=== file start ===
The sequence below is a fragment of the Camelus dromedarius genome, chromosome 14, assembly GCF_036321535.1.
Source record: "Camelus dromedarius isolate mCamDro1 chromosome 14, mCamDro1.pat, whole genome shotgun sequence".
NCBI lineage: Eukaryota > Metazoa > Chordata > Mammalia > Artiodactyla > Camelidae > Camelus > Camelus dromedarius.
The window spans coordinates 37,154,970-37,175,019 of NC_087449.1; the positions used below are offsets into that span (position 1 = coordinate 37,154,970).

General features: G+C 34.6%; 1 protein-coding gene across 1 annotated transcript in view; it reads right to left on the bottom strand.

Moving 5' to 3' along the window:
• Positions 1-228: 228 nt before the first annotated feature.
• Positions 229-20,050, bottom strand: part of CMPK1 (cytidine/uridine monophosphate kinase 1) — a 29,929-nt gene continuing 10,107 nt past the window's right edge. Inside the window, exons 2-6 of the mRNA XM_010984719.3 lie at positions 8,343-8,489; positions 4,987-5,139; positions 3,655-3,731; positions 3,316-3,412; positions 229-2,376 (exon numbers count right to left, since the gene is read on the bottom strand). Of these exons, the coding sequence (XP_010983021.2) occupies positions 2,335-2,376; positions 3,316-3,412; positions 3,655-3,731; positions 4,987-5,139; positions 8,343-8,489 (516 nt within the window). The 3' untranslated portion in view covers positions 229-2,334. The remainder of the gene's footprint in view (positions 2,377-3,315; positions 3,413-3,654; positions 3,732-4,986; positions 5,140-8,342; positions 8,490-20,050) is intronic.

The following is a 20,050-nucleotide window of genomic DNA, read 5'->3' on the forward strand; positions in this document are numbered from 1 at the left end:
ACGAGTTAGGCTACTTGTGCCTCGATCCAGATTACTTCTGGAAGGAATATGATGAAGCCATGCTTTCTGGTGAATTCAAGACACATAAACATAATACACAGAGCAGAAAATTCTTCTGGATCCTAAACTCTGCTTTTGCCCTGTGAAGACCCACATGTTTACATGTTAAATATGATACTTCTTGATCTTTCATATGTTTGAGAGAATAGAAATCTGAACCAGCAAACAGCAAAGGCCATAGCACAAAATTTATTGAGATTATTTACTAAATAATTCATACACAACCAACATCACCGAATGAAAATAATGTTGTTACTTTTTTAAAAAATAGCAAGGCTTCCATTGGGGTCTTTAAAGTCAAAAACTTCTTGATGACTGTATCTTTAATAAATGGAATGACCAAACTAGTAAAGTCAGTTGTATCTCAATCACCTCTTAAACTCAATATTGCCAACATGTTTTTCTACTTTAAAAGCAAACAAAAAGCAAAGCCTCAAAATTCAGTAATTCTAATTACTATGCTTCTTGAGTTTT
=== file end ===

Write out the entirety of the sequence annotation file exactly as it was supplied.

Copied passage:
The sequence below is a fragment of the Camelus dromedarius genome, chromosome 14, assembly GCF_036321535.1.
Source record: "Camelus dromedarius isolate mCamDro1 chromosome 14, mCamDro1.pat, whole genome shotgun sequence".
NCBI lineage: Eukaryota > Metazoa > Chordata > Mammalia > Artiodactyla > Camelidae > Camelus > Camelus dromedarius.
The window spans coordinates 37,154,970-37,175,019 of NC_087449.1; the positions used below are offsets into that span (position 1 = coordinate 37,154,970).

General features: G+C 34.6%; 1 protein-coding gene across 1 annotated transcript in view; it reads right to left on the bottom strand.

Moving 5' to 3' along the window:
• Positions 1-228: 228 nt before the first annotated feature.
• Positions 229-20,050, bottom strand: part of CMPK1 (cytidine/uridine monophosphate kinase 1) — a 29,929-nt gene continuing 10,107 nt past the window's right edge. Inside the window, exons 2-6 of the mRNA XM_010984719.3 lie at positions 8,343-8,489; positions 4,987-5,139; positions 3,655-3,731; positions 3,316-3,412; positions 229-2,376 (exon numbers count right to left, since the gene is read on the bottom strand). Of these exons, the coding sequence (XP_010983021.2) occupies positions 2,335-2,376; positions 3,316-3,412; positions 3,655-3,731; positions 4,987-5,139; positions 8,343-8,489 (516 nt within the window). The 3' untranslated portion in view covers positions 229-2,334. The remainder of the gene's footprint in view (positions 2,377-3,315; positions 3,413-3,654; positions 3,732-4,986; positions 5,140-8,342; positions 8,490-20,050) is intronic.

The following is a 20,050-nucleotide window of genomic DNA, read 5'->3' on the forward strand; positions in this document are numbered from 1 at the left end:
ACGAGTTAGGCTACTTGTGCCTCGATCCAGATTACTTCTGGAAGGAATATGATGAAGCCATGCTTTCTGGTGAATTCAAGACACATAAACATAATACACAGAGCAGAAAATTCTTCTGGATCCTAAACTCTGCTTTTGCCCTGTGAAGACCCACATGTTTACATGTTAAATATGATACTTCTTGATCTTTCATATGTTTGAGAGAATAGAAATCTGAACCAGCAAACAGCAAAGGCCATAGCACAAAATTTATTGAGATTATTTACTAAATAATTCATACACAACCAACATCACCGAATGAAAATAATGTTGTTACTTTTTTAAAAAATAGCAAGGCTTCCATTGGGGTCTTTAAAGTCAAAAACTTCTTGATGACTGTATCTTTAATAAATGGAATGACCAAACTAGTAAAGTCAGTTGTATCTCAATCACCTCTTAAACTCAATATTGCCAACATGTTTTTCTACTTTAAAAGCAAACAAAAAGCAAAGCCTCAAAATTCAGTAATTCTAATTACTATGCTTCTTGAGTTTT